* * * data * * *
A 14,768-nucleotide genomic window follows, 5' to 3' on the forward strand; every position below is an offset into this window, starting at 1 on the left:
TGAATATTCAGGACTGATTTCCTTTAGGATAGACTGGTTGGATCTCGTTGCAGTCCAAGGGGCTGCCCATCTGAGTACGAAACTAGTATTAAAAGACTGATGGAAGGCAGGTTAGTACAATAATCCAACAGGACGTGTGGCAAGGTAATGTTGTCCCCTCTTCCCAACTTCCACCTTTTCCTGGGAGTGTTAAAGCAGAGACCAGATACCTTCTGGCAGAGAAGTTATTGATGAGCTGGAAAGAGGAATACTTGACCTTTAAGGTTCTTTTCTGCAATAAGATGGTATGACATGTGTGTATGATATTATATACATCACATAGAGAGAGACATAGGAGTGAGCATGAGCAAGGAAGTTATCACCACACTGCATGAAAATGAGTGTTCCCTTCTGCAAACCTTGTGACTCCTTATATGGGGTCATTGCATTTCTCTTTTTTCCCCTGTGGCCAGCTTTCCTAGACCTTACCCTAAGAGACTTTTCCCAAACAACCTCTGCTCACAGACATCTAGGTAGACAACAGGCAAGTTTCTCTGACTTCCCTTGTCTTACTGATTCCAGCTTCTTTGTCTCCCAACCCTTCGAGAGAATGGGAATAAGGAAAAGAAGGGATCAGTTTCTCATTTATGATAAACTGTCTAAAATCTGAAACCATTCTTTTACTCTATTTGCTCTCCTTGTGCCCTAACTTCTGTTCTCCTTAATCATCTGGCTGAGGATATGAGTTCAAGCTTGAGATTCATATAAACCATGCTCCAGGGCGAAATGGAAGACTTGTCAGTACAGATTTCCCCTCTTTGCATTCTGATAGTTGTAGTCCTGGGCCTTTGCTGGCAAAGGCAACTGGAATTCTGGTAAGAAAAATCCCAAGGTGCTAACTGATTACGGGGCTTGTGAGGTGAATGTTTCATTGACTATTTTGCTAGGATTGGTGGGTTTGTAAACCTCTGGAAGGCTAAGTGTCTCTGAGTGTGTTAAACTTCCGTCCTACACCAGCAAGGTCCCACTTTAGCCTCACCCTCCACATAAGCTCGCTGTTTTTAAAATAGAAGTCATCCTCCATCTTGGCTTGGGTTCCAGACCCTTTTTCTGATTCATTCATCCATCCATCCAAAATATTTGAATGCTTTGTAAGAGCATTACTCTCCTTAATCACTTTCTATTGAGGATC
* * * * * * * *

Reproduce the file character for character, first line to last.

A 14,768-nucleotide genomic window follows, 5' to 3' on the forward strand; every position below is an offset into this window, starting at 1 on the left:
TGAATATTCAGGACTGATTTCCTTTAGGATAGACTGGTTGGATCTCGTTGCAGTCCAAGGGGCTGCCCATCTGAGTACGAAACTAGTATTAAAAGACTGATGGAAGGCAGGTTAGTACAATAATCCAACAGGACGTGTGGCAAGGTAATGTTGTCCCCTCTTCCCAACTTCCACCTTTTCCTGGGAGTGTTAAAGCAGAGACCAGATACCTTCTGGCAGAGAAGTTATTGATGAGCTGGAAAGAGGAATACTTGACCTTTAAGGTTCTTTTCTGCAATAAGATGGTATGACATGTGTGTATGATATTATATACATCACATAGAGAGAGACATAGGAGTGAGCATGAGCAAGGAAGTTATCACCACACTGCATGAAAATGAGTGTTCCCTTCTGCAAACCTTGTGACTCCTTATATGGGGTCATTGCATTTCTCTTTTTTCCCCTGTGGCCAGCTTTCCTAGACCTTACCCTAAGAGACTTTTCCCAAACAACCTCTGCTCACAGACATCTAGGTAGACAACAGGCAAGTTTCTCTGACTTCCCTTGTCTTACTGATTCCAGCTTCTTTGTCTCCCAACCCTTCGAGAGAATGGGAATAAGGAAAAGAAGGGATCAGTTTCTCATTTATGATAAACTGTCTAAAATCTGAAACCATTCTTTTACTCTATTTGCTCTCCTTGTGCCCTAACTTCTGTTCTCCTTAATCATCTGGCTGAGGATATGAGTTCAAGCTTGAGATTCATATAAACCATGCTCCAGGGCGAAATGGAAGACTTGTCAGTACAGATTTCCCCTCTTTGCATTCTGATAGTTGTAGTCCTGGGCCTTTGCTGGCAAAGGCAACTGGAATTCTGGTAAGAAAAATCCCAAGGTGCTAACTGATTACGGGGCTTGTGAGGTGAATGTTTCATTGACTATTTTGCTAGGATTGGTGGGTTTGTAAACCTCTGGAAGGCTAAGTGTCTCTGAGTGTGTTAAACTTCCGTCCTACACCAGCAAGGTCCCACTTTAGCCTCACCCTCCACATAAGCTCGCTGTTTTTAAAATAGAAGTCATCCTCCATCTTGGCTTGGGTTCCAGACCCTTTTTCTGATTCATTCATCCATCCATCCAAAATATTTGAATGCTTTGTAAGAGCATTACTCTCCTTAATCACTTTCTATTGAGGATC